I argue that in slowing down the encounters of the street, slow-motion video shows the often overlooked sensible and affective elements of super-diverse urban space, the mundane interactions between bodies, materials and technologies that create a form of ‘convivial affect’. I argue that these everyday encounters are shaped by a situated politics of difference and yet are also mediated by wider rhythms and atmospheres, contributing to a sense of ‘social time’. I draw attention to both the human and non-human elements of the streets. These material and technological elements can uncover the wider discourses and circulatory regimes of atmospheres in urban super-diverse neighbourhoods, focussing on their relation to broader flows of capital, forms of postcolonial culture and translocality.
This research has implications for how we understand super-diversity and its manifestations in urban space. It encourages policymakers and academics to recognise the affective human and non-human encounters that are a crucial aspect of conviviality, the everyday ways we live together with difference.
Why some assembly factories implement a lean program faster than others is an enduring puzzle. We examine the effect of a fundamental characteristic of every assembly…
Why some assembly factories implement a lean program faster than others is an enduring puzzle. We examine the effect of a fundamental characteristic of every assembly factory—its rhythm of production.
We designed a multi-method study and collected data from a leading global equipment manufacturer that launched a lean program across its factory network. We use quantitative data gathered from internal company documents to test our hypothesis that production rhythm affects the pace of lean implementation. We then analyze qualitative data from interviews and factory visits to derive theoretical explanations for how production rhythm affects lean implementation.
Consistent with our hypothesis, we present evidence that factories with faster production rhythms implement lean faster than those with slower rhythms. This evidence is consistent with learning theories as well as the literature on organizational routines and forms of knowledge. We propose a theory of the relation between rhythm and learning in lean implementation.
The hitherto unexplored relation between production rhythm and lean implementation raises intriguing questions for scholars and ushers new insights into how organizations learn to implement lean.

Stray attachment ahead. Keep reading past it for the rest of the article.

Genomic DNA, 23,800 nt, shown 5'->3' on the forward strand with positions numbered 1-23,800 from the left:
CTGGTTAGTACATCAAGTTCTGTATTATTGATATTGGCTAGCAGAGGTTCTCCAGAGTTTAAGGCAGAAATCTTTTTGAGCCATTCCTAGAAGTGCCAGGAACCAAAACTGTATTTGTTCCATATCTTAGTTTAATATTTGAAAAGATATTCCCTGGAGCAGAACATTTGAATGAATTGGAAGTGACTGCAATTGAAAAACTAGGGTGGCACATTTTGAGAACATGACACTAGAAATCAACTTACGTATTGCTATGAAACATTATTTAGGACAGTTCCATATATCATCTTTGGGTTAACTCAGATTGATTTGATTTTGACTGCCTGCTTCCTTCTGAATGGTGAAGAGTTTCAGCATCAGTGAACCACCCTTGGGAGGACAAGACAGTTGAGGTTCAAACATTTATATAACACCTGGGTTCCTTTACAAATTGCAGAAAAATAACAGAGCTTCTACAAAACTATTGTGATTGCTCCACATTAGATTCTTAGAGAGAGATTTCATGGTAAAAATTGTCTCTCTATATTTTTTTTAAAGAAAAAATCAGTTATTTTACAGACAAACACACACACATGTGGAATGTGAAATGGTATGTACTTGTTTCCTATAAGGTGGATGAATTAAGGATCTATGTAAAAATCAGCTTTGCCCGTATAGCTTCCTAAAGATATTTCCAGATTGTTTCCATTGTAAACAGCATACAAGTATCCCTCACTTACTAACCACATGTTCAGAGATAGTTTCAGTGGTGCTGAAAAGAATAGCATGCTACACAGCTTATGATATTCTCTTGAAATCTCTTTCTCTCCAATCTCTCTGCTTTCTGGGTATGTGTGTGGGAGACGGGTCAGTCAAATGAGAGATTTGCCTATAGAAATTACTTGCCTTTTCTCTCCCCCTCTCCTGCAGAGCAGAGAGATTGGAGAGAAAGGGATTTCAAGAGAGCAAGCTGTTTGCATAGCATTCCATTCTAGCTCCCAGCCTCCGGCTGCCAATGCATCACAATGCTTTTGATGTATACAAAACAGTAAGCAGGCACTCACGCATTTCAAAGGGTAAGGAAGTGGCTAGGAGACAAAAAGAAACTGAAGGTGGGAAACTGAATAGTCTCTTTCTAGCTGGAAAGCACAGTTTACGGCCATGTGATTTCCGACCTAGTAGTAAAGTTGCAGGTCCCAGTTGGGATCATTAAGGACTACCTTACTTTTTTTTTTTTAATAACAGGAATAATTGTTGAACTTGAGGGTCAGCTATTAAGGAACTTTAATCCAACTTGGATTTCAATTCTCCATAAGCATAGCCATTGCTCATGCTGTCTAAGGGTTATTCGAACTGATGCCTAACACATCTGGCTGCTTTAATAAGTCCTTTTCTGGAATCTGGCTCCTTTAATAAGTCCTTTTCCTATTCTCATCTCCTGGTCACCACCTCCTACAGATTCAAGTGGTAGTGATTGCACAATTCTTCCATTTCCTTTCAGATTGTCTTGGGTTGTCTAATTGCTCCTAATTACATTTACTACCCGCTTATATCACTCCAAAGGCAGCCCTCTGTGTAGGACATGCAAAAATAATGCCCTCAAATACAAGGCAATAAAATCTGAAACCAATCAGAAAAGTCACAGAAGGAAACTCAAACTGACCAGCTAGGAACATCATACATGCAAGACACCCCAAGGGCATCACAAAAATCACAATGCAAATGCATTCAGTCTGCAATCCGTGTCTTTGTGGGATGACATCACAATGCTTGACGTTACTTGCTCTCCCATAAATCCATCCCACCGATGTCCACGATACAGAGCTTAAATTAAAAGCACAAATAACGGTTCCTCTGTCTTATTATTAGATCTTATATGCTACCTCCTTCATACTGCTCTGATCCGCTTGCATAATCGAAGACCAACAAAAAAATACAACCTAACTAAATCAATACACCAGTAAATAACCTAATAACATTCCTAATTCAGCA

Organizations need to calibrate their expectations for lean implementation pace when their factories have widely different production rhythms and find ways to mitigate any adverse effects slower rhythms may have. Organizations can alleviate the unfavorable context of slower rhythms by inculcating practices in the factory that emulate the learning environment present in faster-paced factories.
We contribute novel quantitative and qualitative evidence that production rhythm affects lean implementation through learning-based mechanisms.
This paper features a critique of the treatment of time in modern and postmodern historical organization studies. The authors reply to the critique by drawing on…
This paper features a critique of the treatment of time in modern and postmodern historical organization studies. The authors reply to the critique by drawing on Lefebvre’s notion of rhythm to theorize time in an amodern condition. The purpose of this study is to call on historical organization studies scholars to theoretically engage with time.
After a pointed literature review of the treatment of time in modern and postmodern historical organization studies, an ANTi-History approach to time is developed through an exploration of how rhythm can inform key ANTi-History facets.
New insights on key ANTi-History facets are developed in relation to time. These include seeing the past as history through rhythmic actor-networks, a description of relationalism informed by situated rhythms, a suggestion that the performative aspect of history is rhythmic and an illustration of what one might see if they watched an amodern historian at work.
Lefebvre’s concept of rhythm has been largely neglected in historiography and historical organization studies. Rhythm offers a way to understand time in relation to situated actor practices as opposed to the universal clock or chronological time.